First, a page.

Summary of macro-economic research views:


  • Inflation: Although the latest CPI print reflected persistent price risks, the broader disinflation trend is expected to remain intact. Barring any exogenous shocks, headline inflation is likely to approach the 4.5% midpoint of the SARB’s target range by mid-2024. In turn, this will allow the SARB to consider cutting rates in H2 if the ZAR can remain somewhat stable.


  • Repo Rate: The SARB kept the repo rate unchanged at 8.25% for a fourth consecutive meeting in January. The decision entrenched the view that South Africa’s rate-hike cycle had ended. Looking ahead, interest rates will likely decline by 50bp through 2024, with the first rate cut expected in September.


  • Government Finances: In its February budget, National Treasury merely kicked the can down the road without any signs of a long-term turn-around strategy for SA’s fiscus. The use of the contingency reserves allowed Minister Godongwana to present an improved debt-to-GDP outlook, but this was dishonest as it relied on overly optimistic GDP growth estimates and failed to account for the debt of ailing SOEs that will eventually need to be taken onto the government’s balance sheet. In the absence of hard-hitting reforms, SA remains on an unsustainable fiscal trajectory.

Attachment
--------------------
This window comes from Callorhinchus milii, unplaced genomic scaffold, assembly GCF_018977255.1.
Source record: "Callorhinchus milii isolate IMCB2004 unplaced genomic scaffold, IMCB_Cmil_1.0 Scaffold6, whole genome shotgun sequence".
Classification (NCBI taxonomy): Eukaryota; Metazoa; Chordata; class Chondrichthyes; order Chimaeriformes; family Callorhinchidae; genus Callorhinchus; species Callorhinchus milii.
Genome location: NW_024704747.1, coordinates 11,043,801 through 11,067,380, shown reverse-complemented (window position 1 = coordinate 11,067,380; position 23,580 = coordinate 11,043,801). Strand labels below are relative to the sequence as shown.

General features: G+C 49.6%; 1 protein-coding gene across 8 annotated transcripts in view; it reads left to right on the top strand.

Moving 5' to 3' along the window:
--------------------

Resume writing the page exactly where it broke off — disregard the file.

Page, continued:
• GDP Growth: The South African economy avoided a technical recession at the back end of last year, with GDP growing 0.1% q/q in Q4. It is not growing fast enough to keep pace with population growth, meaning average living standards are deteriorating. There is also no obvious reason to expect that GDP growth will pick up meaningfully, especially since global growth is expected to slow.


  • Currency: Despite its recent advance, the ZAR continues to trade at a discount as investors prepare for the many risks and challenges that SA faces. Against the USD, EUR, and GBP, the balance of probabilities still favours exporters taking out forward currency, as the probability of beating the prevailing spot rates in 12 months’ time is high.


  • Offshore Conditions: Global growth is expected to slow as the year progresses. The US economy remains more resilient than most, but is also expected to come under increased pressure through the coming quarters. The Fed and other major central banks are thus set to cut rates this year, but their cycles will likely start towards the middle of the year, later than what the market previously predicted.